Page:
Originally Published in The Tallahassee Democrat
Marco Rubio, Jeb Bush and the 2016 Republican candidates are lining up for their shot to take on the "third rail" of American politics -- Social Security. At stake are the well-being of the 45.9 million Americans, including over a half million Floridians, that depend on the program.
As Republicans prepare for the second debate, at the Ronald Reagan Library onSeptember 16, the continued calls to "reform" (meaning, cut) actually tarnishes the legacy of Reagan. Reagan reached across the aisle, joining Speaker Tip O'Neill and Florida Congressman Claude Pepper, developing and signing into law the Social Security Amendments of 1983, an historic agreement, which helped the Social Security Fund to be solvent for 75 years. That will take us to 2058. During the signing ceremony, Reagan said, "This law assures the elderly that America will always keep the promises made." That deal and its law are still in place and working -- but the "reformers" want to renegotiate and break it.
Last year, Marco Rubio, Senator from the state with the highest proportion of 65-year-olds and where 548,178 of Social Security recipients reside, told the National Press Club in Washington, D.C., about his plan to eliminate the 12.4% payroll tax (half paid by employers and half by employees) for workers over 65. Rubio stated, "Eliminating the Social Security payroll tax for seniors will likely result in older Americans choosing to work longer, which in turn will lead to an increase in federal income-tax revenue. Seniors who choose to keep working will improve their personal retirement security and decrease their dependency on federal-assistance programs." However, for the Social Security Trust Fund to remain solvent, the payroll tax cannot be eliminated.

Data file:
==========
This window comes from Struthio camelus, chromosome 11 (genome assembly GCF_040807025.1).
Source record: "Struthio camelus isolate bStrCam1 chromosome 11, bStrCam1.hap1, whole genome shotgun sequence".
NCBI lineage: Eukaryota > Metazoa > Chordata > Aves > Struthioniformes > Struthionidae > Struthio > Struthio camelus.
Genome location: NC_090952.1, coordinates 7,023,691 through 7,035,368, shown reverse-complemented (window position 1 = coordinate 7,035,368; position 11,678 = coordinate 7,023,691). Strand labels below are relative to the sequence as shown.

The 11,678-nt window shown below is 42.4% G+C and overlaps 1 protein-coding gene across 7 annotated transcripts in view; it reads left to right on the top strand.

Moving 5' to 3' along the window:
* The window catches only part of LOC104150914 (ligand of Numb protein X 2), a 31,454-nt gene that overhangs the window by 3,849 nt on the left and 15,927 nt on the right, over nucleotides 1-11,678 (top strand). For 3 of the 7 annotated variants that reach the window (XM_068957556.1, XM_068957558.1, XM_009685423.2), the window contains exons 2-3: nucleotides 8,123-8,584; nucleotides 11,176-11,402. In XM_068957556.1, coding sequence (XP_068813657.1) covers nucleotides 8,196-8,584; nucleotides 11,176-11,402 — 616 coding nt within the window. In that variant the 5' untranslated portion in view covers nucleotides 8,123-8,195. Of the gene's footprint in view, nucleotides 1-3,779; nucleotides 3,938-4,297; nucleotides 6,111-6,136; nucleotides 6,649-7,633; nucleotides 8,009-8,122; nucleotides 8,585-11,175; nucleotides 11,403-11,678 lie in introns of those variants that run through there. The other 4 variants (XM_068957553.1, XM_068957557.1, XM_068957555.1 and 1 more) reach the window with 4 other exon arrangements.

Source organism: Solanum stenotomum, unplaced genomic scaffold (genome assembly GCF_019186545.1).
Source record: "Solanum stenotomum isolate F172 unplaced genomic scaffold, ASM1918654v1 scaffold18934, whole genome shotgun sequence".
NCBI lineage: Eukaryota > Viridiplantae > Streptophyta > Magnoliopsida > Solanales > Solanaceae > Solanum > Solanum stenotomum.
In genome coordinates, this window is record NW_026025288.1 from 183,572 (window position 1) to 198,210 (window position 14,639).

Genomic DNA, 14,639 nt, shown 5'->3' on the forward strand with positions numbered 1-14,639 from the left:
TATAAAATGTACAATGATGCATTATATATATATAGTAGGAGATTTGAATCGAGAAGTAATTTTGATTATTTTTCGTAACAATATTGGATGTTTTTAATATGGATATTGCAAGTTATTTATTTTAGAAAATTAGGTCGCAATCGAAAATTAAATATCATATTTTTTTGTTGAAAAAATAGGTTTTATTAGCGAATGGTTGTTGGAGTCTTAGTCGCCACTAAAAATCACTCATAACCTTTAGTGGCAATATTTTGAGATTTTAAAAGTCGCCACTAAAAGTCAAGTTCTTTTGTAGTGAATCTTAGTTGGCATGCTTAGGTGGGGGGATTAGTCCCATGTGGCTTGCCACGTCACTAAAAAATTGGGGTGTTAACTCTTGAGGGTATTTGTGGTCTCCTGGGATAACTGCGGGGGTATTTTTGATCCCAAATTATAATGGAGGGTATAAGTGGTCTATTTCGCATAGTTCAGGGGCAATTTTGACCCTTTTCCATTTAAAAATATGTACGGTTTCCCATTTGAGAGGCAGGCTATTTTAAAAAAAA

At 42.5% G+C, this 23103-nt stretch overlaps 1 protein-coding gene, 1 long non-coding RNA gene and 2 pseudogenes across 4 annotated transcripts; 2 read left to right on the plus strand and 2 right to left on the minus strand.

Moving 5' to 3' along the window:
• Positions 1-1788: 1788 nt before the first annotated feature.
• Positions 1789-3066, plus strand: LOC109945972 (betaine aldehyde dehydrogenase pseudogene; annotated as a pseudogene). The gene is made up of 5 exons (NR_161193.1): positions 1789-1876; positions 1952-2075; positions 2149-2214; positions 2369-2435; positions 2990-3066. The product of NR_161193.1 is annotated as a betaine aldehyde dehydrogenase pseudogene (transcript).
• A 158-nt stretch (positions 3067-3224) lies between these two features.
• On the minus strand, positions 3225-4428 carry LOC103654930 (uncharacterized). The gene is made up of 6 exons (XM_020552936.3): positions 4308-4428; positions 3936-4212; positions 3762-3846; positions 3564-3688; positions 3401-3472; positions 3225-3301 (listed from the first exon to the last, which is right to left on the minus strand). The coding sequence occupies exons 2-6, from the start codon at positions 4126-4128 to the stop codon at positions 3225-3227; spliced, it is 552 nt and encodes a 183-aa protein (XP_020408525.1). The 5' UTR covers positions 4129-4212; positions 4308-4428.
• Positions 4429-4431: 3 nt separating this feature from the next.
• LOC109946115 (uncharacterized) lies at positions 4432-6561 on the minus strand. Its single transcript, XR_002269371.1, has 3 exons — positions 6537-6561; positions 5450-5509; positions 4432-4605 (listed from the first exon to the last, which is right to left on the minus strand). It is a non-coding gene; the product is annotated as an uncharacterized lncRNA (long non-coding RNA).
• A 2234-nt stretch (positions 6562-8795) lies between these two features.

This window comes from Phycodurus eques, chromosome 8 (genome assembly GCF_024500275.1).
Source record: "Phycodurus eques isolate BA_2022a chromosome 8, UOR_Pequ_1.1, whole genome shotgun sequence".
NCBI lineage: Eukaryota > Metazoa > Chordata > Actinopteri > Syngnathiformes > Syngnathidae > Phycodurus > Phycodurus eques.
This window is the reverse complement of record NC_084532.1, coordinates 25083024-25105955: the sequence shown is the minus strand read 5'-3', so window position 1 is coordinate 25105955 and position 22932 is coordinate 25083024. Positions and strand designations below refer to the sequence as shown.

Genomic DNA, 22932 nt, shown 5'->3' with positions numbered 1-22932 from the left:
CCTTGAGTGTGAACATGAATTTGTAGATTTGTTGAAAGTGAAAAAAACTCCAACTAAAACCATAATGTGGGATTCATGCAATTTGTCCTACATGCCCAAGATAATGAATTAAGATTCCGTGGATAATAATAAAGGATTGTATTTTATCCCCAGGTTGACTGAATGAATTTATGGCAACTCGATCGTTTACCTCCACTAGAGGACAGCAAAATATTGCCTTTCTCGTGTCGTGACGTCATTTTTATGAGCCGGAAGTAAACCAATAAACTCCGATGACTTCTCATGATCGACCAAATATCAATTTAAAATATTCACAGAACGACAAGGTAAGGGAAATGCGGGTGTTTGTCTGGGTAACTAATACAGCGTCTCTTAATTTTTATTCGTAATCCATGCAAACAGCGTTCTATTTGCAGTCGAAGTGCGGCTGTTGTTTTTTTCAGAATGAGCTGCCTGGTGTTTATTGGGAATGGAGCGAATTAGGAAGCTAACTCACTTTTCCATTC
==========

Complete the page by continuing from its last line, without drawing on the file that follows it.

Making seniors work longer--a plan with which Jeb Bush agrees--isn't what seniors want to do when they were going to retire. U.S. News & World Report highlighted "lower-income people often are not able to extend their working lives." Half of Americans hold physically demanding jobs. For many, "their bodies have worn out by the time they enter their 60s."
Rubio failed to mention that the Social Security Fund is solvent, not in a deficit, according to Social Security's own website -- $2.7 trillion in surplus. The money seniors have paid into the system has paid for the program.
If the economy continues to improve, the time it will remain solvent will expand. Even in the worst-case scenario, by 2035 or later, the Fund would only then be 25% short per year. To continue the commitment to seniors, it would only cost a 1/3 of what we paid annually for the Iraq War.
AARP reported last month that over half of Americans over-50 have less than $25,000 in savings and investments. Social Security is a necessary national priority.